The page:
House, Senate agree on $82 billion war spending bill
By Ted Barrett
CNN Washington Bureau
WASHINGTON (CNN) -- House and Senate conferees have agreed to an $82 billion supplemental spending bill for the wars in Iraq and Afghanistan.
A vote is expected in the House Thursday and in the Senate next week.
The bill includes controversial provisions to prevent states from issuing driver's licenses to illegal immigrants, stiffen asylum laws, and complete a long-stalled security fence on the border between California and Mexico.
Details of these provisions -- which were the subject of intense congressional negotiations -- were not immediately available although wholesale changes from the bill originally passed by the House were not adopted, according to an aide to House Judiciary Committee Chairman James Sensenbrenner.
Most of the money allocated in the bill, $75.9 billion, will be spent on the military operations in Iraq and Afghanistan. It also includes measures to:increase the death benefit for U.S service members from $12,000 to $100,000; increase the maximum life insurance benefit for service members from $250,000 to $400,000; pay service members who lose a limb or suffer some other traumatic injury $100,000.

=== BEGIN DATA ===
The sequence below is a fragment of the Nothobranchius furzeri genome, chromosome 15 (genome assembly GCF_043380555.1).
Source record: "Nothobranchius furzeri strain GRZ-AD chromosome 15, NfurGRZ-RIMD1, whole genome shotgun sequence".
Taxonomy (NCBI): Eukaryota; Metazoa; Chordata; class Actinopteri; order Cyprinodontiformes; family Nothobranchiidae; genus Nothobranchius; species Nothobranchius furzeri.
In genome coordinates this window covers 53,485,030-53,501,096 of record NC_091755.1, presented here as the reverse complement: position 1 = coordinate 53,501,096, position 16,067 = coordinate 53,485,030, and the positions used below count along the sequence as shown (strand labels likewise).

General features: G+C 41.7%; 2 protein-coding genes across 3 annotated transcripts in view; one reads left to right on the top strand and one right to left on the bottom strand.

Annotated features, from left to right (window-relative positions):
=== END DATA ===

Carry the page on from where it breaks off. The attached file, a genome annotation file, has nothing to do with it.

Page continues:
The bill also contains $4.2 billion in other international spending. That includes $592 million to build a new U.S. Embassy in Baghdad; $680 million for peacekeeping in Sudan, Haiti, and elsewhere; $1.7 billion for anti-terror and anti-narcotic programs in Afghanistan; more than $250 million for economic assistance in the Palestinian territories and Israel; $240 million for international food aid; and $250 million in military assistance for Pakistan and Jordan.
Also in the bill are $656 million for tsunami relief and $635 million for increased border security and enforcement in the United States.
The bill drops Senate language that would have cut off the ongoing independent counsel investigation of Clinton Housing and Urban Development Secretary Henry Cisneros.
It requires federal agencies that produce video news releases to include disclaimers that the material was prepared at taxpayer expense.
The bill is expected to get wide approval in the House and Senate and President Bush's signature, congressional aides said.